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Parents Say 234 Girls Are Missing From School In Nigeria

Disturbing news from Nigeria about girls kidnapped last week from their school by Islamist extremists grew even more distressing on Monday when parents told authorities that 234 of the young women are still missing.

That's nearly triple the number — 85 — that officials have been reporting.

According to The Associated Press:

"The higher figure came out a week after the kidnappings when the Borno state governor insisted a military escort take him to the town [of Chibok]. Parents told the governor that officials would not listen to them when they drew up their list of names of missing children and the total reached 234.

"The discrepancy in the figures could not immediately be resolved."

Since extremists thought to be from the group known as Boko Haram attacked the school a week ago:

-- Authorities claimed that 100 had been kidnapped, but all but eight escaped or were freed within 48 hours.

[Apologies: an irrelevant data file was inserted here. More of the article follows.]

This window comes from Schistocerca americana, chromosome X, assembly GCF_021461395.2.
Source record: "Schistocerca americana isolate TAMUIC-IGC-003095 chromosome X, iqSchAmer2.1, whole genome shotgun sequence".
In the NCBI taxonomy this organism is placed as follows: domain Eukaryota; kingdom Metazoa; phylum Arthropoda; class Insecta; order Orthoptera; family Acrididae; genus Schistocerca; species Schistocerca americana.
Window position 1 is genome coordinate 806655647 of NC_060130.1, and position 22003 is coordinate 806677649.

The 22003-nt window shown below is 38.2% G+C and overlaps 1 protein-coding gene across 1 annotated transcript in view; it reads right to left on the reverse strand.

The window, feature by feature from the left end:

-- Authorities retracted that claim after the school's principal said at least 100 girls were still missing.

Now, as the AP says, there's this "latest confusion." According to the wire service, "parents and other town residents have joined the search for the students in the Sambisa Forest which borders Chibok town and is a known hideout for the militants."

As we said, Nigerian authorities suspect the radical Islamist group Boko Haram is behind the abductions. It objects to Western culture, and in particular Western schools.

Boko Haram also is being blamed for a deadly attack last week near Nigeria's capital, Abuja. More than 70 people were killed and dozens more injured when a bomb went off at a bus station. The explosion set off other blasts as vehicles in the vicinity burned.

We have posted about Boko Haram many times in the past two years. Among previous attacks blamed on that group:

-- February 2014. More Than Two Dozen Boys Killed In Attack On Nigerian School.

-- September 2013. Militants Kill Students In Dorms At Nigerian College.

-- June 2012. Church Bombings And Reprisal Killings In Nigeria.

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Mark Memmott is NPR's supervising senior editor for Standards & Practices. In that role, he's a resource for NPR's journalists – helping them raise the right questions as they do their work and uphold the organization's standards.

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